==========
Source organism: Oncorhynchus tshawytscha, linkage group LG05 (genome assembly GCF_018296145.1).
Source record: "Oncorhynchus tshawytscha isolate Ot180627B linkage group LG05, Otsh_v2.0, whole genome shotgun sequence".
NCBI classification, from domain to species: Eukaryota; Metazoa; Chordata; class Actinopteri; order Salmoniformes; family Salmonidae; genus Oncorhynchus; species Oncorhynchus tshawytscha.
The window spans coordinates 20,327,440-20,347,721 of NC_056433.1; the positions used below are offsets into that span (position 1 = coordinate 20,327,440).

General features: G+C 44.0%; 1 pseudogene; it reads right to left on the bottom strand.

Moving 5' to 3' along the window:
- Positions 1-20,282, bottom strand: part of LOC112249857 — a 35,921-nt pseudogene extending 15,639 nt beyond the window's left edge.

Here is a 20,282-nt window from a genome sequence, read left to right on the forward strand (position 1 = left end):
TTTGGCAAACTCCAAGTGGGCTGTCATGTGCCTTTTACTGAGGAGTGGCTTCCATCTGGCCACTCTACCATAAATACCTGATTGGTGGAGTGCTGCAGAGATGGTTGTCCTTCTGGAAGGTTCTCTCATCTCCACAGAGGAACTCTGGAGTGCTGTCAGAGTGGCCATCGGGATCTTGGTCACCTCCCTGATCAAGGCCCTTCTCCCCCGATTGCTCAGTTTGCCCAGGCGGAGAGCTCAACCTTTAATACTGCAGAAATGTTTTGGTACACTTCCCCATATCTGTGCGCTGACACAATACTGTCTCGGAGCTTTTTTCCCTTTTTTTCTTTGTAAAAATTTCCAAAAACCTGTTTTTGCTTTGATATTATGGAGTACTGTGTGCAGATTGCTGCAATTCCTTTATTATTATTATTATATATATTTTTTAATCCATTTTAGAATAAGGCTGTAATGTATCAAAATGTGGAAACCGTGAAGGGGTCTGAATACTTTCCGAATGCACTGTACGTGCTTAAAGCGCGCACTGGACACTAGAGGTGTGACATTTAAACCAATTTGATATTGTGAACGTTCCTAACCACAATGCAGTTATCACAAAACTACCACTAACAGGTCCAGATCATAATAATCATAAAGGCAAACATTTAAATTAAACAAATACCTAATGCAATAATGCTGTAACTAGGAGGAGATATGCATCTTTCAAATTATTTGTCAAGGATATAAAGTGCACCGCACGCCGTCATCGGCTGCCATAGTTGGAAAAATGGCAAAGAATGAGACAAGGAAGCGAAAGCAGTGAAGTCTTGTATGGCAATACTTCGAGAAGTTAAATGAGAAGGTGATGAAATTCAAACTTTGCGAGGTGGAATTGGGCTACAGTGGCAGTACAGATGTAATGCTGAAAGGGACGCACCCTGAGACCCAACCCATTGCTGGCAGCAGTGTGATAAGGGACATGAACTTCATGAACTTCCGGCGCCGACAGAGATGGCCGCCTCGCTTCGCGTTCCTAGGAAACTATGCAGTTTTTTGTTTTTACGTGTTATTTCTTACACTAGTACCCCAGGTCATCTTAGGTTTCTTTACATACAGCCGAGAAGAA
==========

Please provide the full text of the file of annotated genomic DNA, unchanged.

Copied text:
Source organism: Oncorhynchus tshawytscha, linkage group LG05 (genome assembly GCF_018296145.1).
Source record: "Oncorhynchus tshawytscha isolate Ot180627B linkage group LG05, Otsh_v2.0, whole genome shotgun sequence".
NCBI classification, from domain to species: Eukaryota; Metazoa; Chordata; class Actinopteri; order Salmoniformes; family Salmonidae; genus Oncorhynchus; species Oncorhynchus tshawytscha.
The window spans coordinates 20,327,440-20,347,721 of NC_056433.1; the positions used below are offsets into that span (position 1 = coordinate 20,327,440).

General features: G+C 44.0%; 1 pseudogene; it reads right to left on the bottom strand.

Moving 5' to 3' along the window:
- Positions 1-20,282, bottom strand: part of LOC112249857 — a 35,921-nt pseudogene extending 15,639 nt beyond the window's left edge.

Here is a 20,282-nt window from a genome sequence, read left to right on the forward strand (position 1 = left end):
TTTGGCAAACTCCAAGTGGGCTGTCATGTGCCTTTTACTGAGGAGTGGCTTCCATCTGGCCACTCTACCATAAATACCTGATTGGTGGAGTGCTGCAGAGATGGTTGTCCTTCTGGAAGGTTCTCTCATCTCCACAGAGGAACTCTGGAGTGCTGTCAGAGTGGCCATCGGGATCTTGGTCACCTCCCTGATCAAGGCCCTTCTCCCCCGATTGCTCAGTTTGCCCAGGCGGAGAGCTCAACCTTTAATACTGCAGAAATGTTTTGGTACACTTCCCCATATCTGTGCGCTGACACAATACTGTCTCGGAGCTTTTTTCCCTTTTTTTCTTTGTAAAAATTTCCAAAAACCTGTTTTTGCTTTGATATTATGGAGTACTGTGTGCAGATTGCTGCAATTCCTTTATTATTATTATTATATATATTTTTTAATCCATTTTAGAATAAGGCTGTAATGTATCAAAATGTGGAAACCGTGAAGGGGTCTGAATACTTTCCGAATGCACTGTACGTGCTTAAAGCGCGCACTGGACACTAGAGGTGTGACATTTAAACCAATTTGATATTGTGAACGTTCCTAACCACAATGCAGTTATCACAAAACTACCACTAACAGGTCCAGATCATAATAATCATAAAGGCAAACATTTAAATTAAACAAATACCTAATGCAATAATGCTGTAACTAGGAGGAGATATGCATCTTTCAAATTATTTGTCAAGGATATAAAGTGCACCGCACGCCGTCATCGGCTGCCATAGTTGGAAAAATGGCAAAGAATGAGACAAGGAAGCGAAAGCAGTGAAGTCTTGTATGGCAATACTTCGAGAAGTTAAATGAGAAGGTGATGAAATTCAAACTTTGCGAGGTGGAATTGGGCTACAGTGGCAGTACAGATGTAATGCTGAAAGGGACGCACCCTGAGACCCAACCCATTGCTGGCAGCAGTGTGATAAGGGACATGAACTTCATGAACTTCCGGCGCCGACAGAGATGGCCGCCTCGCTTCGCGTTCCTAGGAAACTATGCAGTTTTTTGTTTTTACGTGTTATTTCTTACACTAGTACCCCAGGTCATCTTAGGTTTCTTTACATACAGCCGAGAAGAA